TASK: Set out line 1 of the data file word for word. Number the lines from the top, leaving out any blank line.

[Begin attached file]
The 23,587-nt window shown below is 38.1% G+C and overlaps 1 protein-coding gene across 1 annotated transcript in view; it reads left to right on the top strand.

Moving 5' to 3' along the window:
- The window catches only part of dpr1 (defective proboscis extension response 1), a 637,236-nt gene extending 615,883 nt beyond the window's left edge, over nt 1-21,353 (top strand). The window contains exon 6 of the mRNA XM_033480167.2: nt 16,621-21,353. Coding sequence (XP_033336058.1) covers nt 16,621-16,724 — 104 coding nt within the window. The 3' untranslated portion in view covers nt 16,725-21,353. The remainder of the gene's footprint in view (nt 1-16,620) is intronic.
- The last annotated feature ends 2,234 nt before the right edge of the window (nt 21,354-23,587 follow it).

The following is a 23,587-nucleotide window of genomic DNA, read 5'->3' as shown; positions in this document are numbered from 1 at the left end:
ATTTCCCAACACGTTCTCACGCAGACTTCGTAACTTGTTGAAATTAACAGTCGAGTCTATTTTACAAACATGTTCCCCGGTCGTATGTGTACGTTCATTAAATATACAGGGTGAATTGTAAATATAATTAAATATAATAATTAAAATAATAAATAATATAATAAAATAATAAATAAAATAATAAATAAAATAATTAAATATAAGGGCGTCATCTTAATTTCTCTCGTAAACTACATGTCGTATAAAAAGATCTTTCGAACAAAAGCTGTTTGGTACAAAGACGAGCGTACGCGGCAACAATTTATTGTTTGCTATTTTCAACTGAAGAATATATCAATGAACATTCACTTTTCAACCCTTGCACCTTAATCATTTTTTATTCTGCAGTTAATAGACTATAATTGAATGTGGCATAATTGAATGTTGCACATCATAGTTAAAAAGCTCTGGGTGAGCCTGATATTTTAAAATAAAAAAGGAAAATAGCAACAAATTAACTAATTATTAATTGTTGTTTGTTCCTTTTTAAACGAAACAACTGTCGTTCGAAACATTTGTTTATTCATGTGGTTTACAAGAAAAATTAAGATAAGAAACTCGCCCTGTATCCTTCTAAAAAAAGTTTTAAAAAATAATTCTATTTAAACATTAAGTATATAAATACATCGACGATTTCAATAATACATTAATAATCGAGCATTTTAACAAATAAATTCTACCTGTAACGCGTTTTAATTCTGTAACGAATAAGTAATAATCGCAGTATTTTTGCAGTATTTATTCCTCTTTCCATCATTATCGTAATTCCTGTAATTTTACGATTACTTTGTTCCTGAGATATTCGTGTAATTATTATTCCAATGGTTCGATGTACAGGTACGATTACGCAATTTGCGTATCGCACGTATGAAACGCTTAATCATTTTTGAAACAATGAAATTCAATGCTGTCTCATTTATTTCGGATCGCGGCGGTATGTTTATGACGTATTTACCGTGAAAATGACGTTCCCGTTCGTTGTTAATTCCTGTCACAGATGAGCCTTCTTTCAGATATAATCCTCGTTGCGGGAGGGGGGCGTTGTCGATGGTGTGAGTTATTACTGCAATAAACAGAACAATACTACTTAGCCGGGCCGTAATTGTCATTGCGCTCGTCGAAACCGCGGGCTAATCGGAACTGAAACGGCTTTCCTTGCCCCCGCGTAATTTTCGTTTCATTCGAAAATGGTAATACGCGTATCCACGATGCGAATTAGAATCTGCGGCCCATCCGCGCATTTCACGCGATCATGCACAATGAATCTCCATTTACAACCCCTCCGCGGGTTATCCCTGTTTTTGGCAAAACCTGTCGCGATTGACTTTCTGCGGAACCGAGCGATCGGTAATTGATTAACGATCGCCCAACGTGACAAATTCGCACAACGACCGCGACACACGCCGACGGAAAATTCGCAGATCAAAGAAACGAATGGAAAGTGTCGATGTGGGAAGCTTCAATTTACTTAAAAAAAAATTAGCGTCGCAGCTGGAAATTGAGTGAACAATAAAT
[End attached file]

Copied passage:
The 23,587-nt window shown below is 38.1% G+C and overlaps 1 protein-coding gene across 1 annotated transcript in view; it reads left to right on the top strand.